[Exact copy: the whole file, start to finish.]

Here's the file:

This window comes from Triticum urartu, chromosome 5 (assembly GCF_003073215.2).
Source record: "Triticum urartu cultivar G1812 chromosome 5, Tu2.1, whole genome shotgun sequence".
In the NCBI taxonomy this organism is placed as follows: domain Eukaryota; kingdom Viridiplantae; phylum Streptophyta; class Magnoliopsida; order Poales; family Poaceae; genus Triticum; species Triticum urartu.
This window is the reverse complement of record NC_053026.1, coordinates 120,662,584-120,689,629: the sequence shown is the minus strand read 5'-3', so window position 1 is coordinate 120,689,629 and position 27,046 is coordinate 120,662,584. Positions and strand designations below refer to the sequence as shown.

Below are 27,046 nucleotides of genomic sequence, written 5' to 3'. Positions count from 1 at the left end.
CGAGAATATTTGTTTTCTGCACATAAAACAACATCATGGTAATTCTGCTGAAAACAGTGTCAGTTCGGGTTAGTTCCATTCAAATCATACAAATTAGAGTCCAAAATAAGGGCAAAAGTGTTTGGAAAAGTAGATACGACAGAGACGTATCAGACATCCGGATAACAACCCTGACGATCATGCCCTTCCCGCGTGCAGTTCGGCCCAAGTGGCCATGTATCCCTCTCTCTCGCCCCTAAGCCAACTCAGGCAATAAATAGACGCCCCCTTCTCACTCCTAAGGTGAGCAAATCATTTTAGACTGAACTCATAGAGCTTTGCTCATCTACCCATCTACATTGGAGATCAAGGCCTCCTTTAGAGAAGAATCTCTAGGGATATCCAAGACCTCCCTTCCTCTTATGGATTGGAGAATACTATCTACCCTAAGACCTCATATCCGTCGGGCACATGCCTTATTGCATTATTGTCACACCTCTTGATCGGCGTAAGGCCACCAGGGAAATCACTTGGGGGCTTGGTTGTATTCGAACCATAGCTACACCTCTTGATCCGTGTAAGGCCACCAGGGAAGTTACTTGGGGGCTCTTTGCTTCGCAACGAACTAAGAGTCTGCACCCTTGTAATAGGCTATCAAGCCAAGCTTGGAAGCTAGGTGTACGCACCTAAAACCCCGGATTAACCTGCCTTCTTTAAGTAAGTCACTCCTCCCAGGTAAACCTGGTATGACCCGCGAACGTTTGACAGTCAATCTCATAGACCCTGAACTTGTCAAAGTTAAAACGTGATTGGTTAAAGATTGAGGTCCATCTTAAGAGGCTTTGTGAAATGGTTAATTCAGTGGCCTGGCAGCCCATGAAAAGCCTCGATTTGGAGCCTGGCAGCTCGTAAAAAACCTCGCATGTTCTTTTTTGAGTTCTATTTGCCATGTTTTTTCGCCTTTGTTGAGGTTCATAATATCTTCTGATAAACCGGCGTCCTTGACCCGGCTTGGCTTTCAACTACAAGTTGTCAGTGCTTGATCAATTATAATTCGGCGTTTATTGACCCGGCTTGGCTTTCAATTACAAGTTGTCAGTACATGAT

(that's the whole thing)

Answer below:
This window comes from Triticum urartu, chromosome 5 (assembly GCF_003073215.2).
Source record: "Triticum urartu cultivar G1812 chromosome 5, Tu2.1, whole genome shotgun sequence".
In the NCBI taxonomy this organism is placed as follows: domain Eukaryota; kingdom Viridiplantae; phylum Streptophyta; class Magnoliopsida; order Poales; family Poaceae; genus Triticum; species Triticum urartu.
This window is the reverse complement of record NC_053026.1, coordinates 120,662,584-120,689,629: the sequence shown is the minus strand read 5'-3', so window position 1 is coordinate 120,689,629 and position 27,046 is coordinate 120,662,584. Positions and strand designations below refer to the sequence as shown.

Below are 27,046 nucleotides of genomic sequence, written 5' to 3'. Positions count from 1 at the left end.
CGAGAATATTTGTTTTCTGCACATAAAACAACATCATGGTAATTCTGCTGAAAACAGTGTCAGTTCGGGTTAGTTCCATTCAAATCATACAAATTAGAGTCCAAAATAAGGGCAAAAGTGTTTGGAAAAGTAGATACGACAGAGACGTATCAGACATCCGGATAACAACCCTGACGATCATGCCCTTCCCGCGTGCAGTTCGGCCCAAGTGGCCATGTATCCCTCTCTCTCGCCCCTAAGCCAACTCAGGCAATAAATAGACGCCCCCTTCTCACTCCTAAGGTGAGCAAATCATTTTAGACTGAACTCATAGAGCTTTGCTCATCTACCCATCTACATTGGAGATCAAGGCCTCCTTTAGAGAAGAATCTCTAGGGATATCCAAGACCTCCCTTCCTCTTATGGATTGGAGAATACTATCTACCCTAAGACCTCATATCCGTCGGGCACATGCCTTATTGCATTATTGTCACACCTCTTGATCGGCGTAAGGCCACCAGGGAAATCACTTGGGGGCTTGGTTGTATTCGAACCATAGCTACACCTCTTGATCCGTGTAAGGCCACCAGGGAAGTTACTTGGGGGCTCTTTGCTTCGCAACGAACTAAGAGTCTGCACCCTTGTAATAGGCTATCAAGCCAAGCTTGGAAGCTAGGTGTACGCACCTAAAACCCCGGATTAACCTGCCTTCTTTAAGTAAGTCACTCCTCCCAGGTAAACCTGGTATGACCCGCGAACGTTTGACAGTCAATCTCATAGACCCTGAACTTGTCAAAGTTAAAACGTGATTGGTTAAAGATTGAGGTCCATCTTAAGAGGCTTTGTGAAATGGTTAATTCAGTGGCCTGGCAGCCCATGAAAAGCCTCGATTTGGAGCCTGGCAGCTCGTAAAAAACCTCGCATGTTCTTTTTTGAGTTCTATTTGCCATGTTTTTTCGCCTTTGTTGAGGTTCATAATATCTTCTGATAAACCGGCGTCCTTGACCCGGCTTGGCTTTCAACTACAAGTTGTCAGTGCTTGATCAATTATAATTCGGCGTTTATTGACCCGGCTTGGCTTTCAATTACAAGTTGTCAGTACATGAT